July 9, 2013
UNITED STATES OF AMERICA, Plaintiff,
JAMES WARDELL QUARY, Defendant.
MEMORANDUM AND ORDER
Sam A. Crow, U.S. District Senior Judge
The case comes before the court on the defendant Quary’s pro se motion seeking to have the court identify the counts of conviction and explain “what you found me guilty on based upon the probation officers investigation done by the P.S.R.” (Dk. 868). The defendant offers that he seeks this information in the hope of making a “Blewett claim.” Id.
The judgment in this case reflects that Quary was found guilty on counts 1-16, 18-81 of the third superseding indictment. (Dk. 566). He was sentenced to a total term of life plus five years consecutive. Id. A copy of the judgment will be sent with this order to the defendant.
In its order of April 15, 2008, that denied Quary’s pro se motion to modify his sentence pursuant to 18 U.S.C. § 3582(c)(2), the court affirmed:
Following nine days of trial, the jury convicted the defendant on 80 counts of drug-related offenses. The presentence report (“PSR”) recommended a guideline sentence of life imprisonment based on a total offense level of 44 (base offense level of 38 for 17.13 kilograms of cocaine base, and a four-level enhancement for being the leader/organizer of a large-scale crack cocaine distribution network, and a two-level enhancement for using a minor in the conspiracy to distribute) and a criminal history category of five. The defendant objected to the PSR’s findings on the amount of drugs attributable from the drug conspiracy. His counsel “argued that the volume of drugs attributable to the defendant should have been reduced to 4.9 kilos because some of the drugs came from a source other than the defendant pursuant to a separate conspiracy.” (Order filed Jan. 25, 2002, Dk. 742, United States v. Quary, 2002 WL 226387, at *4). The court rejected counsel’s argument and found that “all of the information relied upon by the court in determining the defendant’s sentence, including the information upon which the court calculated the drug quantity was supported by reliable evidence.” Id. Besides overruling the defendant’s objections to the drug quantity, the court demonstrated that his arguments or even more conservative estimates would not affect his guideline range. Thus, the court relied on evidence admitted at trial, overruled the defendant’s objections, and sentenced the defendant to life imprisonment as recommended by the sentencing guidelines.
(Dk. 830, pp. 2-3). Between the judgment and this quoted excerpt from the court’s prior order, the defendant’s requests for information are substantially satisfied.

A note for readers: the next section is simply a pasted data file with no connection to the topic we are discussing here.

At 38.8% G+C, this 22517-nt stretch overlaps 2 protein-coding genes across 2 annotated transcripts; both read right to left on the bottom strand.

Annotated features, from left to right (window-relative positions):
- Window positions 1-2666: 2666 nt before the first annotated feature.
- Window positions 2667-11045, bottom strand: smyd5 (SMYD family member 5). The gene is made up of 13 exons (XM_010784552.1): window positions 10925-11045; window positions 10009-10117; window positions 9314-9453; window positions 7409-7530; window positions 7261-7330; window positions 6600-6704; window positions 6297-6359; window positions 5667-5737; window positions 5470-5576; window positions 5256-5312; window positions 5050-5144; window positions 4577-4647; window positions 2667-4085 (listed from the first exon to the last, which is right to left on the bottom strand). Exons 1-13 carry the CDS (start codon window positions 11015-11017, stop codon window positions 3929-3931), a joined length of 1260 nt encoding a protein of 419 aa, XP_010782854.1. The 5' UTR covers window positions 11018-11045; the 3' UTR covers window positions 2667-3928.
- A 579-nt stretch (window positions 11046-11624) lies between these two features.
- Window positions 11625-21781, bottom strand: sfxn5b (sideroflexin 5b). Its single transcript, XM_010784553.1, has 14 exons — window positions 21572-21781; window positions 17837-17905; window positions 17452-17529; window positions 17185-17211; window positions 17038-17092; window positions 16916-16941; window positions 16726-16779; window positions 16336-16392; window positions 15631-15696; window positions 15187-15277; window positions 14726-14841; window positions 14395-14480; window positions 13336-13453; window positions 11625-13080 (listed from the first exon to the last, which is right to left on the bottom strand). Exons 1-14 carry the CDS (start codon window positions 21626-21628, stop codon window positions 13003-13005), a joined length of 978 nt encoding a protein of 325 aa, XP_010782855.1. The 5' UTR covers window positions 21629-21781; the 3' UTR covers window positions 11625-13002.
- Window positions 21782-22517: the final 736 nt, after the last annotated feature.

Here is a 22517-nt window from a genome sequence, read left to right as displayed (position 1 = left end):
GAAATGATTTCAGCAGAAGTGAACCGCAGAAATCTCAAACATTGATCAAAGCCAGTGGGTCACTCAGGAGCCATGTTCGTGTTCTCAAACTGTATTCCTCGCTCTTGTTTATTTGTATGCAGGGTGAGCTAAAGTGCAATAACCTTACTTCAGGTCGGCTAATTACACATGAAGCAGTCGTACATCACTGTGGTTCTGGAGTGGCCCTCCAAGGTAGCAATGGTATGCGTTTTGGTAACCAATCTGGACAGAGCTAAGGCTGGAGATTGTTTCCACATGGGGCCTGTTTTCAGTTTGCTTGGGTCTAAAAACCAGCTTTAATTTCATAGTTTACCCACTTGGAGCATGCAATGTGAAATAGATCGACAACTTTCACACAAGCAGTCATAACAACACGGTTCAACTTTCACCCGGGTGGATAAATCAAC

As for the defendant’s intentions to file a Blewett claim, the court presumes the defendant is referring to the recent Sixth Circuit decision of United States v. Blewett, ---F.3d---, 2013 WL 2121945 (6th Cir. May 17, 2013). The defendant also should be aware of Judge Lungstrum’s recent rejection of such a claim:
In its prior order, the court explained that it lacked the authority to reduce Mr. Goodwin's sentence pursuant to 18 U.S.C. § 3582(c) because Mr. Goodwin's sentence was not “based on a sentencing range” but, instead, was based on a mandatory statutory minimum under 21 U.S.C. § § 841(b)(1)(A) and 851. The court further noted that, in any event, Amendment 709—the basis for Mr. Goodwin's motion—was in effect and applied at the time of Mr. Goodwin's sentencing in October 2009. In his motion for reconsideration, Mr. Goodwin contends only that the court should follow the Sixth Circuit's recent decision in United States v. Blewett, ––– F.3d ––––, 2013 WL 2121945 (6th Cir May 17, 2013) in which the Sixth Circuit held that the Fair Sentencing Act of 2010 must be applied retroactively to defendants sentenced prior to its enactment pursuant to the Equal Protection Clause such that Mr. Goodwin should be resentenced under the new, lower mandatory minimums for crack cocaine offenses. The motion is denied. Despite the ruling of the Sixth Circuit, the Tenth Circuit has already squarely held that the Fair Sentencing Act of 2010 does not apply retroactively to those defendants sentenced prior to its enactment. United States v. Lewis, 625 F.3d 1224, 1228 (10th Cir. 2010). The court, of course, is bound by the law of the Tenth Circuit. While the court appreciates Mr. Goodwin's expressed desire to “preserve” this issue, he has not demonstrated that he is entitled to relief at this juncture.
United States v. Goodwin, 2013 WL 2449535, at *2 (D. Kan. Jun. 5, 2013).
IT IS THEREFORE ORDERED that the defendant’s motion (Dk. 868) is granted insofar as providing that information which is disclosed in this order and is denied in all other respects.